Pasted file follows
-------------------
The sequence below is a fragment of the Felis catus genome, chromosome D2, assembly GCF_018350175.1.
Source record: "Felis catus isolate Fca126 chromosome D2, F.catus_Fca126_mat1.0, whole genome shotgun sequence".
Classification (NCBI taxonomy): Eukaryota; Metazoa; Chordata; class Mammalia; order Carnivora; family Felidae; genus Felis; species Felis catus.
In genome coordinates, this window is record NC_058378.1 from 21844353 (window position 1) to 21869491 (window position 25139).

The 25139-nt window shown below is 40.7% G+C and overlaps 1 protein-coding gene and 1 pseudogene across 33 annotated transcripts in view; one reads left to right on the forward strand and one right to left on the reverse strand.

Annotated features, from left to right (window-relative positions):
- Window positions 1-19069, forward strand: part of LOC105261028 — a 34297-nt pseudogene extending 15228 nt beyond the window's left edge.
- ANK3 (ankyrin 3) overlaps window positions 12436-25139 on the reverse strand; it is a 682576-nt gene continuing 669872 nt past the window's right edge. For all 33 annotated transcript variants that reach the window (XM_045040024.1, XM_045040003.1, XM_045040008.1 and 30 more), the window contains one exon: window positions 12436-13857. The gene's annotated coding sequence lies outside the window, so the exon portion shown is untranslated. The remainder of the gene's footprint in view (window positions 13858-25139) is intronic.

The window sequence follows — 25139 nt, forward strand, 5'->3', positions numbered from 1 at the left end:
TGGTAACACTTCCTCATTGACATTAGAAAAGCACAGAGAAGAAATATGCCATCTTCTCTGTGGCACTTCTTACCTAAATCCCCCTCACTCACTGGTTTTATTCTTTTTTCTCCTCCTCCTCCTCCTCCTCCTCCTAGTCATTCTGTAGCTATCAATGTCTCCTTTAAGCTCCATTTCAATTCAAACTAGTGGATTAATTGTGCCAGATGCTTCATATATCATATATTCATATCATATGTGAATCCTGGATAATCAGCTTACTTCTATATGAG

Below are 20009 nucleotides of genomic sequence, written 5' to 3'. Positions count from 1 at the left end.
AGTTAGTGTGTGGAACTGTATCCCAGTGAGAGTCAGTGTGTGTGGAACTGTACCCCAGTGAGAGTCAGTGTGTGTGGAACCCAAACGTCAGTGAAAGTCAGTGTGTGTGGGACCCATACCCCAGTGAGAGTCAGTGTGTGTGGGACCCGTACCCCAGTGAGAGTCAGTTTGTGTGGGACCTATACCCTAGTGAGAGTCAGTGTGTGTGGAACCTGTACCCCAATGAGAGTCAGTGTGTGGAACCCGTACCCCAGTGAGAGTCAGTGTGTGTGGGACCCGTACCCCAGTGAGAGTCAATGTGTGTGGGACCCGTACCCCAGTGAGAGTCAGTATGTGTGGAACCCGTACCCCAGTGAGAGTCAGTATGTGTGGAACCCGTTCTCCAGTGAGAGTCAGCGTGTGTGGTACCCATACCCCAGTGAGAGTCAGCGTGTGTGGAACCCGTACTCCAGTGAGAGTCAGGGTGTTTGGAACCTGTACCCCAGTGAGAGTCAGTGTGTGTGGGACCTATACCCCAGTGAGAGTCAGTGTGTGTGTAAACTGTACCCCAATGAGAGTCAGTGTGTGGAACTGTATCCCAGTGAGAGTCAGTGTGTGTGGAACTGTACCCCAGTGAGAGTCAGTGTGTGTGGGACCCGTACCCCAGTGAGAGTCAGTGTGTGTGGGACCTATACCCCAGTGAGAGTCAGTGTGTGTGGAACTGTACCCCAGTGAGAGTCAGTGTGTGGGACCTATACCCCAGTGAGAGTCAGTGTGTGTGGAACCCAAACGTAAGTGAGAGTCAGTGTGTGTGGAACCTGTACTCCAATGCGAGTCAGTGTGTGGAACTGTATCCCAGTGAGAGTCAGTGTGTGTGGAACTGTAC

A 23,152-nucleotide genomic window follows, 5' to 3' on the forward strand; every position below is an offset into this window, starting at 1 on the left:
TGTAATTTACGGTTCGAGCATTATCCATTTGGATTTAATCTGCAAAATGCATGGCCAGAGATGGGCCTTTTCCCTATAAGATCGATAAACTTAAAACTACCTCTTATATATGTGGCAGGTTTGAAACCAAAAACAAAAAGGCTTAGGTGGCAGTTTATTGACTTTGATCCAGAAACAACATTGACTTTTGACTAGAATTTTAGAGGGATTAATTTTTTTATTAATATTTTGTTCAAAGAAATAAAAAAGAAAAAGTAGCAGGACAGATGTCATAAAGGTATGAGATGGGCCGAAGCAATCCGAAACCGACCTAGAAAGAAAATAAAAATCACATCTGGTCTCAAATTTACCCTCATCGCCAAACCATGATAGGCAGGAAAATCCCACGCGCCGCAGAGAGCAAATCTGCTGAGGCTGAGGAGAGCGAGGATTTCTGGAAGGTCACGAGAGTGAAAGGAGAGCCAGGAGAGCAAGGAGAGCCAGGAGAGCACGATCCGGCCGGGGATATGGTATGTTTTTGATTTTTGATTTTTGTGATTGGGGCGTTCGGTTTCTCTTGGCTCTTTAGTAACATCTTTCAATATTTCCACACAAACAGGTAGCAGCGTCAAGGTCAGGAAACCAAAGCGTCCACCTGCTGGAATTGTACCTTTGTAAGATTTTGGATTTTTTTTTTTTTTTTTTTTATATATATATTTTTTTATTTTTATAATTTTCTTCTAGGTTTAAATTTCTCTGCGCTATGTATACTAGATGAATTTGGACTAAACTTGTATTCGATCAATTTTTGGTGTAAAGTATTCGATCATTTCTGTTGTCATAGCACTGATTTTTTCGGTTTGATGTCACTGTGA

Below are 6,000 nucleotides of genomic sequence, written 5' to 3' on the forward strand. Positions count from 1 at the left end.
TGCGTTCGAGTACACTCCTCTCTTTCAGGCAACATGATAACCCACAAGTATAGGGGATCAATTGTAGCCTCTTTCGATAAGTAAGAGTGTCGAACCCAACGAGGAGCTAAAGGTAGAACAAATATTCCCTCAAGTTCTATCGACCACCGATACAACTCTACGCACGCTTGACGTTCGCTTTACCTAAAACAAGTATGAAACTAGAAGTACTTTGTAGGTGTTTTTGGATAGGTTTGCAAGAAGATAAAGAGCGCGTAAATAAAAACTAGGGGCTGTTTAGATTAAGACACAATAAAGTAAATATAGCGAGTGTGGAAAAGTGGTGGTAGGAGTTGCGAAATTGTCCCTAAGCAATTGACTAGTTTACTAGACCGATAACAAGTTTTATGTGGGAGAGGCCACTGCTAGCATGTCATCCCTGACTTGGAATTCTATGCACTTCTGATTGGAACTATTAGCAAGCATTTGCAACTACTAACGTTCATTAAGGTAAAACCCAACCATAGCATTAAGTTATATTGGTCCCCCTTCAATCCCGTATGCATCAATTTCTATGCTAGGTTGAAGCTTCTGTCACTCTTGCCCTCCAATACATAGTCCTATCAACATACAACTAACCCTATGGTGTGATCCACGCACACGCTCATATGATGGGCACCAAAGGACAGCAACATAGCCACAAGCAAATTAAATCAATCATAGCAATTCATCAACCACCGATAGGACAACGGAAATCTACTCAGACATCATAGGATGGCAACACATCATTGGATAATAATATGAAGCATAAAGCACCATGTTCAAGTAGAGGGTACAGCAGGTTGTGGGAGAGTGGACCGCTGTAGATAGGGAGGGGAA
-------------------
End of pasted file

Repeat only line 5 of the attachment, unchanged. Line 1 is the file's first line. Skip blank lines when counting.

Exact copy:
The 25139-nt window shown below is 40.7% G+C and overlaps 1 protein-coding gene and 1 pseudogene across 33 annotated transcripts in view; one reads left to right on the forward strand and one right to left on the reverse strand.